Component Replication

Unreal Engine 4 supports component replication. While it is straightforward to use, it is not that common: most components do not replicate. Most gameplay logic is done in the Actor class and components usually just represent smaller pieces that make up the Actor. That gameplay logic in the Actor is what replicates, and its results sometimes end up in calls/changes to the components. However, cases exist where properties or events on components themselves need to directly replicate. This guide explains how to use this.

Components replicate as part of their owning Actor. The Actor still dictates role, priority, relevancy, culling, etc. Once the Actor is replicating, it may also replicate its components. These components may replicate properties and RPCs in the same way an Actor can. Components must implement a ::GetLifetimeReplicatedProps (...) function in the same way Actors do.

There are two broad categories of components when talking about component replication. Static components are components that are created when the Actor is created. That is, when the owning Actor is spawned on client or server, these components are also spawned, whether the component is replicated or not. The server does not tell the clients to explicitly spawn these components. In this context, static components are components created in the C++ constructor as Default Subobjects or that are created in the Blueprint Editor's Component Mode. Static components do not need to be made to replicate to exist on clients; they exist by default. It only needs to replicate when properties or events need to be automatically synchronized between server and client.

Dynamic components are components spawned on the server at runtime and whose creation and deletion replicate down to clients. They work very much in the same way Actors do. Unlike static components, dynamic components need to replicate to exist on all clients. Alternatively, clients can spawn their own local, non-replicating components. This is actually fine in many cases. It is only when properties or events that trigger on the server need to be automatically synchronized to clients does replication come into play.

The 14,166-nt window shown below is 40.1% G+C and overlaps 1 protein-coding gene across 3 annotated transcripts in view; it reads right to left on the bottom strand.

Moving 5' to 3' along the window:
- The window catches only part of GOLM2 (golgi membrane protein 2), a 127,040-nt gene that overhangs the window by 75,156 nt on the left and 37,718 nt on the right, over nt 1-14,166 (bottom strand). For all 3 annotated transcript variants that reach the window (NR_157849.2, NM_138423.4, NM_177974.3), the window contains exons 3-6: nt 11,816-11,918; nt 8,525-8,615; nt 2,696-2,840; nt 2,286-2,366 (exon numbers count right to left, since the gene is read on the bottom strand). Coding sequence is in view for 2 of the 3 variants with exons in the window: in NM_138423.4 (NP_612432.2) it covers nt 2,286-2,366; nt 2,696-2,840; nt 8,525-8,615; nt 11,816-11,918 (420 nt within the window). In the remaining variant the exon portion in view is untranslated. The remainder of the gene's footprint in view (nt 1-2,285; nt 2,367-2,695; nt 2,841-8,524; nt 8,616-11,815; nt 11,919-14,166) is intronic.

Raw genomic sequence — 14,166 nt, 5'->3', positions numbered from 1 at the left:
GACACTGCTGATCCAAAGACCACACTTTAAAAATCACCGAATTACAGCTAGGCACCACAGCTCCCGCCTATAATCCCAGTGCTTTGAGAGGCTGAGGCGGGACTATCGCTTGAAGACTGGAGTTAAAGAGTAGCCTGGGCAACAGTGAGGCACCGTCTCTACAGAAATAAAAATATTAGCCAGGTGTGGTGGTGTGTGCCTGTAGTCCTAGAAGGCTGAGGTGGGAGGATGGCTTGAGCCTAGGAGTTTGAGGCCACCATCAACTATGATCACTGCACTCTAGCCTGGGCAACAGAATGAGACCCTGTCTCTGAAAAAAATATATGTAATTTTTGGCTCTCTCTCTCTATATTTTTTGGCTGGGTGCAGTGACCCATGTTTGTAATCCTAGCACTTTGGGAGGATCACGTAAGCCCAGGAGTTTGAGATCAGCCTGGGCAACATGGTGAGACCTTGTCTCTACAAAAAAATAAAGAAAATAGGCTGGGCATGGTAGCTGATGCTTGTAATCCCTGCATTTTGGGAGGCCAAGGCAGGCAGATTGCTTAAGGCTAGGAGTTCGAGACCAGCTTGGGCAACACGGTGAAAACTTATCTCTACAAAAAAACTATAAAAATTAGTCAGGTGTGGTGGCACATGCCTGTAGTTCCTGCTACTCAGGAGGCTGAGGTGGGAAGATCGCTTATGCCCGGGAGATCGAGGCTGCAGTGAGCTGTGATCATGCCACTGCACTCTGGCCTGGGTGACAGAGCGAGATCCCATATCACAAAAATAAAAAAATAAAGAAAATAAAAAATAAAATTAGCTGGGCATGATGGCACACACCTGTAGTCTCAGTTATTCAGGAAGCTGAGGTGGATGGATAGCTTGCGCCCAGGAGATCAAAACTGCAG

Setting up properties and RPCs on components works exactly the same as an Actor. Once a class is set up to have replicated things, the actual instances of these components must be set to replicate.


To make a component replicate, simply call AActorComponent::SetIsReplicated(true). If your component is a default subobject, this should be done in the class constructor after spawning the component.


    // Etc...

    CharacterMovement = CreateDefaultSubobject<UMovementComp_Character>(TEXT("CharMoveComp"));
    if (CharacterMovement)
        CharacterMovement->UpdatedComponent = CapsuleComponent;

        CharacterMovement->GetNavAgentProperties()->bCanJump = true;
        CharacterMovement->GetNavAgentProperties()->bCanWalk = true;
        CharacterMovement->SetNetAddressable(); // Make DSO components net addressable
        CharacterMovement->SetIsReplicated(true); // Enable replication by default



To make a static Blueprint component replicate, simply toggle the Replicates bool in the component defaults. Again, this only needs to be done if that component has properties or events that you need to replicate. The creation of the static component is implicit on both client and server.


Note that not all components will show this, only ones that support some form of replication.

This can also be done in dynamically spawned components by calling the SetIsReplicated function: